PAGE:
In 1901, all Hartford saloons sold a glass of beer for a nickel. But if a thirsty man bought the same beer from a shop without a union card hanging behind the counter, it would cost him $2.00. That’s because the local Hotel, Restaurant and Bartenders’ Union had posted warnings in every Union hall that the price of drinking a scab beer would cost union men roughly a day’s pay. How such a fine was enforced is not known, but the point was clear: Hartford was a union town. The bar men’s fight to reduce working hours to 62 a week and raise weekly pay from $9 to $15 would not be compromised by careless workers who forgot that union solidarity was their only weapon against exploitation.
The next year, local union beer makers were hoping they could come to a compromise with Hartford’s brewery owners. They negotiated for over a month, and several times the workers postponed the one final action that would force the bosses to settle— a strike.
In the meantime, the four beer companies were making plans of their own. It was 1902–a new century after all–and the growing power of unions called for new strategies by bosses. So the Hartford owners began to work together, resisting as a combined group the demands of Local 35 of the Brewers Union.
The companies decided they would no longer choose their new employees from the Brewers’ union hiring hall. The owners believed that the closed shop, as it came to be known, was a further restriction on management rights. If we need a skilled “stationery engineer,” they argued, we should be able to hire one even if he isn’t a Brewer’s union member. Another major sticking point was how to handle the termination of a brewery worker. Owners wanted an outside arbitrator, mutually agreed-upon with the Union, to make the final decision. The workers said no, they wanted a say in the dismissal. The Union also demanded the eight-hour day and better job security during slow production times in winter.
In a real sense, this was not the traditional labor fight over wages and hours. It was about power. The owners had reportedly agreed to economic demands but were holding out for concessions on hiring and firing. To the Union, who was on the job was as important as how much they were paid. In no other trade were such rules in effect, the owners complained. A local newspaper warned that other brewery unions in Boston, Springfield and Buffalo had tried and failed to win these demands.
The Union had significant support in its fight. The local building trades, clerks, and metal workers’ unions offered moral and financial aid. The head of the Brewer’s Union in New York, along with Louis Eisel, John Doyle and Matthew Kelly of the Hartford Central Labor Union, headed the negotiations with the owners. And most significantly, there was a “non-interference” agreement from union breweries all over the country that in case of a strike, no additional beer would be shipped into the city.
Finally on April 11th , beer makers struck all four breweries: Hubert Fischer, New England Brewing, Aetna Brewing and Ropkins & Company. The beer that had just been produced stayed in the plants. “We believed that the bosses had broken their word” on demands that had already been settled, said Union spokesman Richard Merchenz. Workers at two of the firms couldn’t even wait until the designated starting time of 1:30 p.m. and walked out at noon. Production went from 400 barrels a week to zero, affecting 75% of all the beer consumed in Hartford’s many bars and taverns.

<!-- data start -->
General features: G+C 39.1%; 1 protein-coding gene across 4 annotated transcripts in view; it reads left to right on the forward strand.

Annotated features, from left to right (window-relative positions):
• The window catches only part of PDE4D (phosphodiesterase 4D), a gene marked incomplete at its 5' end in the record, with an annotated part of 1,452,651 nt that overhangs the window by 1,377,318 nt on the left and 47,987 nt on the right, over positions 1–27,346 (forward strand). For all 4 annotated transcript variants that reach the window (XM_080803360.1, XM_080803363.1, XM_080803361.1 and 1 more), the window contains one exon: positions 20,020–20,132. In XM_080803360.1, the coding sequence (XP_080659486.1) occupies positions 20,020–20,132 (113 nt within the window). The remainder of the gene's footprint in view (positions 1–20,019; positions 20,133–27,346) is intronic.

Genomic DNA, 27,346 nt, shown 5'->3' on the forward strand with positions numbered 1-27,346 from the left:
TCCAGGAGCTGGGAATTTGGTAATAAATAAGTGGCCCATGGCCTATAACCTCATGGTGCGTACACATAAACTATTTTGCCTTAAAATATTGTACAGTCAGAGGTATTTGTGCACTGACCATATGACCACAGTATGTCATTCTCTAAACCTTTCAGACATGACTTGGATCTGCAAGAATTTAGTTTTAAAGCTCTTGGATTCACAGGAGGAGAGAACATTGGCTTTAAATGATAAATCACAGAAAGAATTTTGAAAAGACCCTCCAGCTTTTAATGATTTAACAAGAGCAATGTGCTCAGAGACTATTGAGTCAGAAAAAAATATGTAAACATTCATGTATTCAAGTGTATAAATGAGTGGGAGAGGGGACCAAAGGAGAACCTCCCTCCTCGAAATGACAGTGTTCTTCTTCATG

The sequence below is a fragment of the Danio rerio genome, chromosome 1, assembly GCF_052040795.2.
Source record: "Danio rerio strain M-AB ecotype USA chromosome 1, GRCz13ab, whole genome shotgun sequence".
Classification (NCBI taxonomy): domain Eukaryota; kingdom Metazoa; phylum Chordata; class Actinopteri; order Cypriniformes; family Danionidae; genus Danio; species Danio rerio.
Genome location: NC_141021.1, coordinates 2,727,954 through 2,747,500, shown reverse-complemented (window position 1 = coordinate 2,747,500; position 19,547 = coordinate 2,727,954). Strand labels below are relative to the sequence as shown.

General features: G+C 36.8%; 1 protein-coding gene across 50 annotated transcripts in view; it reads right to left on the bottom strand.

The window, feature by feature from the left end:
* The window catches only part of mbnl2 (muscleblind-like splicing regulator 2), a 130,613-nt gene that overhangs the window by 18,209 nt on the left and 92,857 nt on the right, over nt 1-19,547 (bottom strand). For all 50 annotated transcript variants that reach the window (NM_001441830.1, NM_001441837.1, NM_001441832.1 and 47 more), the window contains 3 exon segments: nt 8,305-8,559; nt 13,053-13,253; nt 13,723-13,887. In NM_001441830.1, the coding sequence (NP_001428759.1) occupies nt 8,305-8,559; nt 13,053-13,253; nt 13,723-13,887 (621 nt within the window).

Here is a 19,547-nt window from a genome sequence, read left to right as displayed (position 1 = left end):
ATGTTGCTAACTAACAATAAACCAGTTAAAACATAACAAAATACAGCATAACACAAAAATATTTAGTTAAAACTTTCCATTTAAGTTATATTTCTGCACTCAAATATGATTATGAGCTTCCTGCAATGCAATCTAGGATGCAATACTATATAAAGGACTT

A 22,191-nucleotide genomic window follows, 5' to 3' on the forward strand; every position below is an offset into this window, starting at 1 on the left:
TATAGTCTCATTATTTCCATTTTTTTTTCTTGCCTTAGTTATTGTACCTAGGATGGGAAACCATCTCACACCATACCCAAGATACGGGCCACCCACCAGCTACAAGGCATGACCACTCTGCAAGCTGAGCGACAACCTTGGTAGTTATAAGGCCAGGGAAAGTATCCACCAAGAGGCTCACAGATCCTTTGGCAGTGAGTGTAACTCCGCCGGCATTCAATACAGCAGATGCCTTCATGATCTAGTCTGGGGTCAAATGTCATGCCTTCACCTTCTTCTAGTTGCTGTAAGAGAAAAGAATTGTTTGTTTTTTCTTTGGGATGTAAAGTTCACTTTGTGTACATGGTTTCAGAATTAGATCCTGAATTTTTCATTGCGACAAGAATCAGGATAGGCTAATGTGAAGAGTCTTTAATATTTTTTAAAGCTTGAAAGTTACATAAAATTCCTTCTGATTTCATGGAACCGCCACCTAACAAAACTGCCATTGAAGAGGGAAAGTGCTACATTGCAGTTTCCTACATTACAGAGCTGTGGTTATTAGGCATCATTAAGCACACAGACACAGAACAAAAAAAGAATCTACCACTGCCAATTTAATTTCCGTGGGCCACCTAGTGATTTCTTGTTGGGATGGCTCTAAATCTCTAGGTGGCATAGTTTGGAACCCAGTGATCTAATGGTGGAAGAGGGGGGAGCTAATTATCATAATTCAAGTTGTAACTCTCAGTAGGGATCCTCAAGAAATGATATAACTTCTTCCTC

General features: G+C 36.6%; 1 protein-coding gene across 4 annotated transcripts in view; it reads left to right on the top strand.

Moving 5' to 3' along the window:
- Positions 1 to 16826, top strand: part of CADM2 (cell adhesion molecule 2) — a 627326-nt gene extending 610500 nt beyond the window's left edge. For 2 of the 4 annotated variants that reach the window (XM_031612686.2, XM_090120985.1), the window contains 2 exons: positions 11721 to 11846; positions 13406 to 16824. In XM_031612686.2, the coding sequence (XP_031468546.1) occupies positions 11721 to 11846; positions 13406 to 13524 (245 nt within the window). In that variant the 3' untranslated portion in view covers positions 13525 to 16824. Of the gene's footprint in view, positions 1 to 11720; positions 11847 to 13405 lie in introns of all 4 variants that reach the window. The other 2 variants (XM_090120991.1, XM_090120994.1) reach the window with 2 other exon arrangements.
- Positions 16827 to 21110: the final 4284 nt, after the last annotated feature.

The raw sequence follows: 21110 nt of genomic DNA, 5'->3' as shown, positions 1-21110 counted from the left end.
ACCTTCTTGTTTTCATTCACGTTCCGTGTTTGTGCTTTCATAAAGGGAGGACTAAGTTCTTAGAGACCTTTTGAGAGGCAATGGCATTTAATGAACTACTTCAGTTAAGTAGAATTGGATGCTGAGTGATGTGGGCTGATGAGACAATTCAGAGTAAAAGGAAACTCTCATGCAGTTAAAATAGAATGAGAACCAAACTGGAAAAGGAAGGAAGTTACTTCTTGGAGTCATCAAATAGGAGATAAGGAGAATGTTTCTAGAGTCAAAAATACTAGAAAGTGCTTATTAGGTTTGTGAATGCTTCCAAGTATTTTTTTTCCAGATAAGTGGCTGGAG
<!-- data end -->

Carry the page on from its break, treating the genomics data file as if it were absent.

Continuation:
Eighty-five mostly German brewery workers were on strike, some of whom had worked at their jobs for twenty years. Members of the engineers’, firemen’s and drivers’ unions who also worked at the breweries walked with them in solidarity. The normal wages for these additional workers ranged for $15 to $20 a week depending on the job, with 50 cents an hour for overtime (there was a lot of overtime during the summer months).
The strike was cause for a re-examination by Hartford workers of their commitment to unionism and particularly to union-made goods. According to news reports, men checked each other’s suits for union labels and chastised those who smoked non-union tobacco. Some even began to drink ginger ale in place of beer.
The strike was not without controversy. At least one teamster who hauled beer was upset that a scab would now be handling his horses. And the beer workers decided that any pre-strike beer was “unfair” and should not be bought. This put Union bartenders like T.J. Sullivan in a quandary, since they had been serving union brew produced before the strike. Saloon owners had built up their supplies in anticipation of a job action and if it couldn’t be sold, it would spoil.
The Union went to bars all over the city to make sure owners were not buying scab beer, even though the four breweries were completely shut down. They also went to other unions and asked them to pledge not to drink beer until the strike was settled. For the hard-working, hard-drinking members of Hartford’s working class, this was a significant act of solidarity.
The owners were not idle. Needing transportation for their product, they tried to hire two different local hauling companies. Both were union, and both refused. Then, the bosses went to the Connecticut Free Employment Bureau to seek job applicants. Within a few days of the walkout, the owners were hoping to be ready to start production with a scab labor force.
But within six days (including one Saturday night), the strike was over and the workers had won. Bartenders’ Union leaders J.J. Murphy and T.J. Sullivan got involved and spoke to both the strikers and the owners. The result was impressive by any standard: the Brewers’ Union won the eight-hour day (nine hours for drivers); new workers would come only from the Union’s ranks; fired workers could have their cases heard by an arbitration panel composed of Central Labor Union officials.
And the brewery workers won five minutes off each hour to drink beer.